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The Korean War
The tension between communist and capitalist states was not limited to Europe and
in 1950 it led to war in Korea.
The Korean War began when two `Superpowers', the US and the USSR took control
of Korea, in an attempt to flush out the remaining Japanese immigrants solely for
military purposes. Korea was divided into two states: North Korea was communist
and supported by Russia; South Korea had an anti-communist dictatorship and was
supported the US. The two Koreas were divided by the 38th Parallel. In 1948 before
they left, the two superpowers tried to set up separate governments. The South
held democratic elections and elected Syngman Rhee. The American-trained South
Korean army was limited to a lightly armed gendarmerie, lacking tanks, combat
aircraft and all but a small amount of field artillery. While the North appointed their
own leader Kim II Sung who created the North Korean Peoples' Army, equipped with
Russian tanks and artillery. .
They also had different capital cities; Seoul in the South which was fairly close to the
38th Parallel and Pyongyang in the North. After the `Superpowers' left, the two halves
wished to expand into each others regions as both presidents claimed to be the ruler
of the whole of Korea.
The North acted first and in June 1950 North Korea invaded South Korea. As the
North Koreans swept south, overwhelming all opposition, the United Nations asked
its members to help stop the war. The USA immediately sent troops. They were
followed by troops from 16 other countries. However, the American army, led by
General MacArthur, played the most important role and made the decisions.
MacArthur took orders from Truman, not from the UN. A total of 50 per cent of the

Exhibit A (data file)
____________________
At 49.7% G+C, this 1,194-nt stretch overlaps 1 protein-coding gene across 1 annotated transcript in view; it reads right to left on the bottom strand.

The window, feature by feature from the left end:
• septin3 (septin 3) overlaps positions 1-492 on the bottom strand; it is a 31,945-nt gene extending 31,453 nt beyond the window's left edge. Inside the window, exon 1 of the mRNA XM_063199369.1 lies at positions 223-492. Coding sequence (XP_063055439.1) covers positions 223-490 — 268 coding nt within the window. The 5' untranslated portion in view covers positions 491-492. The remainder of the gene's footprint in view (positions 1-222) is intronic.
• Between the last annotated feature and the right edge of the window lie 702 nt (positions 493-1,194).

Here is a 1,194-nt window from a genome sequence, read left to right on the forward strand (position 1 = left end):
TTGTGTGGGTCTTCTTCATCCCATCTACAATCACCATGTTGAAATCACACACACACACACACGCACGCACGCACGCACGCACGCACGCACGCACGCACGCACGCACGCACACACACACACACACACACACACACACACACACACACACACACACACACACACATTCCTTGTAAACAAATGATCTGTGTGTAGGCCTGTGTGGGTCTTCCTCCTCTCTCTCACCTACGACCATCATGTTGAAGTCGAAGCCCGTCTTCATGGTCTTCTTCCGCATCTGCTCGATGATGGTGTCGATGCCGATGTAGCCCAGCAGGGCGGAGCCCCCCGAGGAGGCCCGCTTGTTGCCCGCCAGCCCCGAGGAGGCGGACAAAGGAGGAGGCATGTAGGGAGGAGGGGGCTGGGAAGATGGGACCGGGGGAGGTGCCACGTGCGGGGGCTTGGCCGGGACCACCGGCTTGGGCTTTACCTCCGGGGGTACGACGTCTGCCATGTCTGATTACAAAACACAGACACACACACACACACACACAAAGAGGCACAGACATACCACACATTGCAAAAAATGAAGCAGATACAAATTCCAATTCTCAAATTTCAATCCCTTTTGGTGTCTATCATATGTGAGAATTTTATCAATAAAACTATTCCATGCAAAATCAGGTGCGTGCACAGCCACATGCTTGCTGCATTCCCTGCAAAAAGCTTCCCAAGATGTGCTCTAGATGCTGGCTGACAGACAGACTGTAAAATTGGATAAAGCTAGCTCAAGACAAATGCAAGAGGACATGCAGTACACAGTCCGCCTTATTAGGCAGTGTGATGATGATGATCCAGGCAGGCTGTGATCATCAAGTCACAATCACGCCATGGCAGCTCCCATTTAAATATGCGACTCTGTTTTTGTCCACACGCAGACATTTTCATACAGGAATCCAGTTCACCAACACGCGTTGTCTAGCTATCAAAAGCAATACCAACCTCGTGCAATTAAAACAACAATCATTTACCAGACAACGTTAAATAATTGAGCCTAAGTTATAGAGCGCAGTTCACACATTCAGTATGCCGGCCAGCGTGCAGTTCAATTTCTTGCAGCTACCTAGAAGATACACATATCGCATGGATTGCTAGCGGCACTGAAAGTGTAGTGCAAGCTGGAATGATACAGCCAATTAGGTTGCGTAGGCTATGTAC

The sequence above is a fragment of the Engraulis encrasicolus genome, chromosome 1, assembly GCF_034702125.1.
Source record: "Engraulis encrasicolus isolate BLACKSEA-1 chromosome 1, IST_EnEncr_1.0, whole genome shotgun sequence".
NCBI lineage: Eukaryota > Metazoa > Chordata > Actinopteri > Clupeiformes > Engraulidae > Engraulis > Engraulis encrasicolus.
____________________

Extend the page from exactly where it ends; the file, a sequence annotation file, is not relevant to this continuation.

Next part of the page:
army and 86 per cent of the navy were provided by America. McArthur and the US
troops landed in the city of Inchon in September 1950. This was a vital point in the
Korean War because it cut off the communist troops in the South. America saw the
invasion by North Korea as another example of the spread of communism which had
to be stopped. America was worried about the `domino effect': if one country fell to
communism, this would trigger other countries to fall.
The South then pushed up past Pyongyang and by October 1950, they got as far as
the River Yalu. The communist Chinese now feared for their security and warned the
UN troops not to approach the Yalu River. MacArthur disobeyed Truman and did so
anyway. In November 1950, China sent 200,000 volunteers to help push back the UN
forces. With extra help from the Chinese army the North pushed back the UN troops
to the 38th Parallel. MacArthur wanted to take more action and asked Truman to use
the atomic bomb and to invade China. In April 1951 MacArthur was sacked by Truman.
In mid-1951, with the land battle in stalemate, both sides agreed to go to the
conference table and armistice talks began.
They dragged on for two years. The main haggling point was the future of the tens of
thousands of communist prisoners held in camps on Koje Island off the coast of
South Korea. While the communist negotiators were adamant that all were to be
returned to their country of origin, thousands of prisoners were unwilling to be
There were several great mutinies in the Koje camps before a satisfactory formula
enabled those who wished to be repatriated to go home and for asylum to be
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In July 1953, a great calm descended over
the battlefields and in Operation Big Switch, thousands of former prisoners on each
side were returned. A Demilitarised Zone or DMZ was established on the border.
Both sides withdrew from their fighting positions, and a UN commission was set up
to supervise the armistice.
The Impact of the Korean War
During the Korean War, the Cold war had developed to other places around the
world. The relationship between the US and the USSR was still hostile.…read more